State ORES approves 200 megawatt solar project in Barre, Shelby

By Tom Rivers, Editor Posted 22 September 2022 at 1:35 pm

Map from Community Energy Solar: The proposed 200 megawatt solar project in Barre and Shelby would be along Crane, Townline and Burns roads near the Iroquois National Wildlife Refuge.

BARRE – Gov. Kathy Hochul announced today that the state has approved a 200 megawatt solar project in the towns of Barre and Shelby. Hemlock Ridge Solar covers about 2,000 acres with 80 percent in Barre and about 20 percent in Shelby.

The State Office of Renewable Energy issued siting permits to Community Energy’s Hemlock Ridge Solar, LLC and also a 120-megawatt project – Boralex’s Greens Corners Solar, LLC. The latter project is in the Towns of Hounsfield and Watertown in Jefferson County.

The permits from ORES are to develop, design, construct, operate, maintain and decommission two major solar energy facilities. These projects will bring a combined 320 megawatts of clean energy to New York homes and businesses and bring over $54 million to local economies, Hochul said.

“My administration has significantly accelerated our development of renewable energy since last year, and today we are further cementing our position as a leader in climate action,” Hochul said in a statement. “We will continue to follow through on our commitment to develop green energy throughout the state, and these projects bring us closer to surpassing our ambitious climate goals, creating well-paying green jobs, and creating a clean, healthy New York for future generations.”

Hemlock Ridge Solar will generate enough power for over 36,000 households and will offset 282,000 tons of CO2 emissions each year, Community Energy officials said. The project will go along Crane, Townline and Burns roads, about 5 miles southeast of Medina.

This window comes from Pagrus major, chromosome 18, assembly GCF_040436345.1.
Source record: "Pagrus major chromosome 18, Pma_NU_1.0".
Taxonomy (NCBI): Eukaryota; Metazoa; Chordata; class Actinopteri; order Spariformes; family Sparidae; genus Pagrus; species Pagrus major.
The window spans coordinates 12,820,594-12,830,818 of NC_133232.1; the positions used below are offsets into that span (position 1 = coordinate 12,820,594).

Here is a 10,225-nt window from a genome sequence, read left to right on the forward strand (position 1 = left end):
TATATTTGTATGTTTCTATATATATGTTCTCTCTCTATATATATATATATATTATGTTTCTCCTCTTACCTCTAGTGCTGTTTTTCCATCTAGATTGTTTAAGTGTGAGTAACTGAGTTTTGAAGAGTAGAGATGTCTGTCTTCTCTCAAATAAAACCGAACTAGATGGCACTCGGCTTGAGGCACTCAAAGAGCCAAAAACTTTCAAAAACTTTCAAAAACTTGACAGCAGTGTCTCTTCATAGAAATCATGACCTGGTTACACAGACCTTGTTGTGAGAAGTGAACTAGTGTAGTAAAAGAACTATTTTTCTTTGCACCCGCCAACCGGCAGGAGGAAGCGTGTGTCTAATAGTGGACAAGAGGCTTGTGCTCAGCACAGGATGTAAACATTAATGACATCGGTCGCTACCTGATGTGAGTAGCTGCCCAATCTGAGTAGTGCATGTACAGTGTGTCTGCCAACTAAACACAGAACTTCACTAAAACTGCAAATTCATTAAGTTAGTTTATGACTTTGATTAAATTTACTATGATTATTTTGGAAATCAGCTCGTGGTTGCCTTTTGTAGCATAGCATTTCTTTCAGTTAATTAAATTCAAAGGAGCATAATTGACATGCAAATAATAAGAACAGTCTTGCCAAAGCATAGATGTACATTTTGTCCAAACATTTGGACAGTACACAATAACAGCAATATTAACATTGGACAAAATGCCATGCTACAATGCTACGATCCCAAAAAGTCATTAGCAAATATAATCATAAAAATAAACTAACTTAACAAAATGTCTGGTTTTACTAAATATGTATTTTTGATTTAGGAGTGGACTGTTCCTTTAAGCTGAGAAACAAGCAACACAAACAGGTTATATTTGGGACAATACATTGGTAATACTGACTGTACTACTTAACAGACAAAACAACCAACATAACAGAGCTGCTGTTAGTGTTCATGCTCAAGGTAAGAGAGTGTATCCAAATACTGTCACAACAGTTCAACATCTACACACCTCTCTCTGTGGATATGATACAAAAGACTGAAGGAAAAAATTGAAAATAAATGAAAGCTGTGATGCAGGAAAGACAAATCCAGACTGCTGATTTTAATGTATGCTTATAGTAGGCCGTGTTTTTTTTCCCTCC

With today’s decision, ORES has now issued seven permits since 2021, with a majority of the decisions coming within six months of applications being deemed complete.

The Hemlock Ridge and Greens Corners solar facilities are expected to generate enough clean energy to power over 62,000 New York homes for at least 20 years and reduce carbon emissions by over 476,000 metric tons annually, Hochul said.

“New York is rapidly accelerating its development of large-scale renewable energy projects as part of our all-encompassing approach to transforming the state’s electricity grid,” said New York State Energy Research and Development Authority President and CEO Doreen M. Harris. “The approval of these two projects – Greens Corner Solar and Hemlock Ridge Solar – is a major milestone in their journey towards commercial operation and demonstrates the productive engagement between project developers, local host governments, and community stakeholders to site these projects responsibly in support of the state’s clean energy targets.”

Shelby residents voice concerns over 2 tall turbines

By Tom Rivers, Editor Posted 16 September 2022 at 11:29 am

Shadow flicker, noise and impact on birds among concerns

Photos by Tom Rivers: Shelby residents Brian McCarty and Karen Jones spoke against two wind turbines that would peak at 633 feet along Route 63, south of the village of Medina. Jones said the town needs to do more rigorous environmental impact studies.

SHELBY – The Town Board heard from several residents that they don’t think an orchard on Route 63, just south of the Village of Medina, is a good spot for two wind turbines that would peak at 633 feet.

The turbines proposed by Borrego Solar System Inc. would alter the landscape visually, and also potentially harm residents with shadow flicker, noise, lower property values and other impacts, residents said. They also worry the turbines are in a major migratory bird path.

The Town Board was asked to hold off on approving an environmental impact assessment of the project until a more detailed analysis can be done. The board started going through that assessment on Tuesday night but tabled it after the meeting went on for three hours and neared 10 p.m.

Ryan Wilkins, the deputy town supervisor, said the town is going through the process and no decision has been made.

“We are going to get all the information we can and make the decision after that,” he said.

In the environmental assessment that will be reviewed by the town, Shelby officials will identify if there are any issues that warrant more study or information.

The board already said it wants more information on a water runoff plan and mitigation strategies. It wants to know how the towers would be anchored into the ground.